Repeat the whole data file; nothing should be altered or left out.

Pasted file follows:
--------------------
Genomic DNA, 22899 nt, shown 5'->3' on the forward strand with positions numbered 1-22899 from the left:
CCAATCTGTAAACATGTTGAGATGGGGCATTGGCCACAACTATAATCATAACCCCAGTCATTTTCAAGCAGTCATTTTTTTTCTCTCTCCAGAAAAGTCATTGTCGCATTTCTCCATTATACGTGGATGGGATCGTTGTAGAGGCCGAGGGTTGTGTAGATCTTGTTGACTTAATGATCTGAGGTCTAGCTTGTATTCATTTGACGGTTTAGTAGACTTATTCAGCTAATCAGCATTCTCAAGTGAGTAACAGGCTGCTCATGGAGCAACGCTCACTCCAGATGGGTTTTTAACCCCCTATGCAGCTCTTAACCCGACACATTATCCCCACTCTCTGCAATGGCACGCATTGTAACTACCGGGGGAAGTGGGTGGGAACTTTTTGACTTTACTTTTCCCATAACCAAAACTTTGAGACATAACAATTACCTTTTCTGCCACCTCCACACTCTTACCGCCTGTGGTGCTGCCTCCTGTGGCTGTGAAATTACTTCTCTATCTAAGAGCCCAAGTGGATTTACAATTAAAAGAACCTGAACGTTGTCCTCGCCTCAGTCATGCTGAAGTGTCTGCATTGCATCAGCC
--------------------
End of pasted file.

Genomic DNA, 22899 nt, shown 5'->3' on the forward strand with positions numbered 1-22899 from the left:
CCAATCTGTAAACATGTTGAGATGGGGCATTGGCCACAACTATAATCATAACCCCAGTCATTTTCAAGCAGTCATTTTTTTTCTCTCTCCAGAAAAGTCATTGTCGCATTTCTCCATTATACGTGGATGGGATCGTTGTAGAGGCCGAGGGTTGTGTAGATCTTGTTGACTTAATGATCTGAGGTCTAGCTTGTATTCATTTGACGGTTTAGTAGACTTATTCAGCTAATCAGCATTCTCAAGTGAGTAACAGGCTGCTCATGGAGCAACGCTCACTCCAGATGGGTTTTTAACCCCCTATGCAGCTCTTAACCCGACACATTATCCCCACTCTCTGCAATGGCACGCATTGTAACTACCGGGGGAAGTGGGTGGGAACTTTTTGACTTTACTTTTCCCATAACCAAAACTTTGAGACATAACAATTACCTTTTCTGCCACCTCCACACTCTTACCGCCTGTGGTGCTGCCTCCTGTGGCTGTGAAATTACTTCTCTATCTAAGAGCCCAAGTGGATTTACAATTAAAAGAACCTGAACGTTGTCCTCGCCTCAGTCATGCTGAAGTGTCTGCATTGCATCAGCC